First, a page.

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If you thought 2018 seemed like the Year of the Foodborne Illness, there’s likely a good reason for that.

Year to date, there have been 22 outbreaks investigated by the Center for Disease Control, including the dangerous E. coli outbreak currently linked to romaine lettuce. It’s the highest number of total investigations compared to the past 12 years—but the U.S. Food and Drug Administration Commissioner Scott Gottlieb says that’s not necessarily because more food has suddenly become “unsafe.”

“I think what’s happening is that we have better technology than ever before to link outbreaks of human illness to a common pathogen,” Gottlieb told CNN.

The CDC identifies an outbreak by using public health surveillance methods like PulseNet that test and detect foodborne illnesses in sick people. CNN reports that the agency can then link the identified pathogens back to a specific food source.

The CDC has also expanded their reach by informing the public of an investigation with updated posts on their website, as well as on Facebook and Twitter.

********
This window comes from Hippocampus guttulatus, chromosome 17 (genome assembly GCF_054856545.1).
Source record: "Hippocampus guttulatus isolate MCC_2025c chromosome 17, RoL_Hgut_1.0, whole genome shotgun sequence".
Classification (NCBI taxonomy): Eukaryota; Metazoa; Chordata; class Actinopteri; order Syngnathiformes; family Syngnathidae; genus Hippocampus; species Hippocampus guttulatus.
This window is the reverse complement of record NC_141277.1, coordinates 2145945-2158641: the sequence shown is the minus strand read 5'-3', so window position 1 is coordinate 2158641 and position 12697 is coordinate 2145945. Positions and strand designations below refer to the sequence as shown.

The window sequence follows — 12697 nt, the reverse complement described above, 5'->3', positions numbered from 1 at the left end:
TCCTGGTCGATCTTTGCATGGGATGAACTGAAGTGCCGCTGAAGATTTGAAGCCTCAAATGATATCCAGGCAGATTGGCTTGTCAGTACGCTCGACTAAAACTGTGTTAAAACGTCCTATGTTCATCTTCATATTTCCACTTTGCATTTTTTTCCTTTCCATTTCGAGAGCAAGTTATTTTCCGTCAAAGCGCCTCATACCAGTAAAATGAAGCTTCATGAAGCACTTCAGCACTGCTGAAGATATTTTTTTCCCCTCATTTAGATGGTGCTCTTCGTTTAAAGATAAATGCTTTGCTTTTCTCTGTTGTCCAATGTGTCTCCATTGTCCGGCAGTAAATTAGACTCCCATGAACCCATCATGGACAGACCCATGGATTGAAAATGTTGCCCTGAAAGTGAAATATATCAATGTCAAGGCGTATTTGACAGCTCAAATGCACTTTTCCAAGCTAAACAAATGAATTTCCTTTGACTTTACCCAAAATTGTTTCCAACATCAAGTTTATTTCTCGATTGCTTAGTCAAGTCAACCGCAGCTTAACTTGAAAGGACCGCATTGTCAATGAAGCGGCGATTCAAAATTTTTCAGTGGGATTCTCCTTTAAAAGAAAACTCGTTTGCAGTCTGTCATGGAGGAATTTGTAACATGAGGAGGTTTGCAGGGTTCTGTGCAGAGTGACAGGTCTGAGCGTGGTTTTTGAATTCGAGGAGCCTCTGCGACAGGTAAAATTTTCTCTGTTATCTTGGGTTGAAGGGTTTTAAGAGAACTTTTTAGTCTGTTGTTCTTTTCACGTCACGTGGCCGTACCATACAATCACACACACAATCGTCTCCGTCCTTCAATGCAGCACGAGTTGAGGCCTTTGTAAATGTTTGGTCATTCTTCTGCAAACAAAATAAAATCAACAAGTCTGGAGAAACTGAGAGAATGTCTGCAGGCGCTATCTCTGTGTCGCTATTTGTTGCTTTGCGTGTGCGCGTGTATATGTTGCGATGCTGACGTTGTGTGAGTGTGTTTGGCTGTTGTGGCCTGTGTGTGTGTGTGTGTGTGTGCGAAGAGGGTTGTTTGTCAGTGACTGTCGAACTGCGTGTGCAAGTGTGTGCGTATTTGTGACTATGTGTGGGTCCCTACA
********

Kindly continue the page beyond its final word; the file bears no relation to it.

Gottlieb told CNN that what they haven’t been able to do is immediately trace an outbreak back to a single distributor, like in the case of romaine lettuce, which is still unsafe to eat.

Last week, it was reported that 32 people in 11 states in the U.S. became ill, while 18 people in Ontario and Quebec have also reported sickness related to eating the vegetable. By Friday, it was announced that the infected lettuce was “likely from California based on growing and harvesting patterns,” Gottlieb wrote on Twitter, though a single grower was not named. (A representative for the CDC could not immediately be reached by PEOPLE for an update on the investigation.)

But the commissioner also added on Twitter that they are working on a solution that could help the issue.

“We’re working with growers and distributors on labeling produce for location and harvest date and possibly other ways of informing consumers that the product is ‘post-purge’,” he said of the romaine lettuce E. coli outbreak. “One goal we’re seeking is to make this type of labeling the new standard rather than a short-term fix; as a way to improve idenfitifaction [sic] and traceability in the system.”

A similarly high profile food recall that took place this year was in relation to Honey Smacks cereal. Because a salmonella outbreak linked to the cereal left 100 people sick in at least 36 states, the Kellogg’s product was pulled from shelves for more than four months. This month, they started reintroducing the cereal to U.S. retailers in limited quantities after altering the recipe and moving production to a new facility.

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